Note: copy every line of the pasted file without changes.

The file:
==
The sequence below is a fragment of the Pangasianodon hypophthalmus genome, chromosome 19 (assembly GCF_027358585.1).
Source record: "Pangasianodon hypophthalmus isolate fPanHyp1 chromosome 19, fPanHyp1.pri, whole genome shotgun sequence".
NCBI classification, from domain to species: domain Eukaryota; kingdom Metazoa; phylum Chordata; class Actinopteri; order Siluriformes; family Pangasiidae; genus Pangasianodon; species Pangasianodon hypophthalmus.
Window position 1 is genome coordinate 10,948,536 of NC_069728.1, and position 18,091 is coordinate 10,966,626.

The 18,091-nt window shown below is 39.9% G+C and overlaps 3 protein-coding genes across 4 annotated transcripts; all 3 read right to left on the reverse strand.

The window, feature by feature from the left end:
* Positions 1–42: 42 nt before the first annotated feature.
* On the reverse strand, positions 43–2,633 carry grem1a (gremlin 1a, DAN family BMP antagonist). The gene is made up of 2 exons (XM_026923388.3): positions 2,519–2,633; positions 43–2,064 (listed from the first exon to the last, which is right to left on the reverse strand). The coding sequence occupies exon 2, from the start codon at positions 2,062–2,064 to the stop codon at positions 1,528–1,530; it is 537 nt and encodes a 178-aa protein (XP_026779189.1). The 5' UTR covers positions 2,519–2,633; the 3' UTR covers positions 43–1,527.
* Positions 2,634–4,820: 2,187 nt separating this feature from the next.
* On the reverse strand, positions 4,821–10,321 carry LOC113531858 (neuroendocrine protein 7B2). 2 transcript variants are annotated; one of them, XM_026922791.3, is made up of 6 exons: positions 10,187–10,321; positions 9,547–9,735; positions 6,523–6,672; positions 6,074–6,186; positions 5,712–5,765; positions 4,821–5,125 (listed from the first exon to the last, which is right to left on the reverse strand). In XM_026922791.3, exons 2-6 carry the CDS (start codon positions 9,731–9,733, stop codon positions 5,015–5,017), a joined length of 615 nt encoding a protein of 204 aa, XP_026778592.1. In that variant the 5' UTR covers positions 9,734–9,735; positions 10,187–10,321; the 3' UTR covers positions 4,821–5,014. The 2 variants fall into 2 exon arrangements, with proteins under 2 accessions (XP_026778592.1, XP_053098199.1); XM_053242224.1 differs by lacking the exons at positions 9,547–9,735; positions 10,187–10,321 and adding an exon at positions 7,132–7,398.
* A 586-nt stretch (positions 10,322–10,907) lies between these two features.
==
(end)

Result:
The sequence below is a fragment of the Pangasianodon hypophthalmus genome, chromosome 19 (assembly GCF_027358585.1).
Source record: "Pangasianodon hypophthalmus isolate fPanHyp1 chromosome 19, fPanHyp1.pri, whole genome shotgun sequence".
NCBI classification, from domain to species: domain Eukaryota; kingdom Metazoa; phylum Chordata; class Actinopteri; order Siluriformes; family Pangasiidae; genus Pangasianodon; species Pangasianodon hypophthalmus.
Window position 1 is genome coordinate 10,948,536 of NC_069728.1, and position 18,091 is coordinate 10,966,626.

The 18,091-nt window shown below is 39.9% G+C and overlaps 3 protein-coding genes across 4 annotated transcripts; all 3 read right to left on the reverse strand.

The window, feature by feature from the left end:
* Positions 1–42: 42 nt before the first annotated feature.
* On the reverse strand, positions 43–2,633 carry grem1a (gremlin 1a, DAN family BMP antagonist). The gene is made up of 2 exons (XM_026923388.3): positions 2,519–2,633; positions 43–2,064 (listed from the first exon to the last, which is right to left on the reverse strand). The coding sequence occupies exon 2, from the start codon at positions 2,062–2,064 to the stop codon at positions 1,528–1,530; it is 537 nt and encodes a 178-aa protein (XP_026779189.1). The 5' UTR covers positions 2,519–2,633; the 3' UTR covers positions 43–1,527.
* Positions 2,634–4,820: 2,187 nt separating this feature from the next.
* On the reverse strand, positions 4,821–10,321 carry LOC113531858 (neuroendocrine protein 7B2). 2 transcript variants are annotated; one of them, XM_026922791.3, is made up of 6 exons: positions 10,187–10,321; positions 9,547–9,735; positions 6,523–6,672; positions 6,074–6,186; positions 5,712–5,765; positions 4,821–5,125 (listed from the first exon to the last, which is right to left on the reverse strand). In XM_026922791.3, exons 2-6 carry the CDS (start codon positions 9,731–9,733, stop codon positions 5,015–5,017), a joined length of 615 nt encoding a protein of 204 aa, XP_026778592.1. In that variant the 5' UTR covers positions 9,734–9,735; positions 10,187–10,321; the 3' UTR covers positions 4,821–5,014. The 2 variants fall into 2 exon arrangements, with proteins under 2 accessions (XP_026778592.1, XP_053098199.1); XM_053242224.1 differs by lacking the exons at positions 9,547–9,735; positions 10,187–10,321 and adding an exon at positions 7,132–7,398.
* A 586-nt stretch (positions 10,322–10,907) lies between these two features.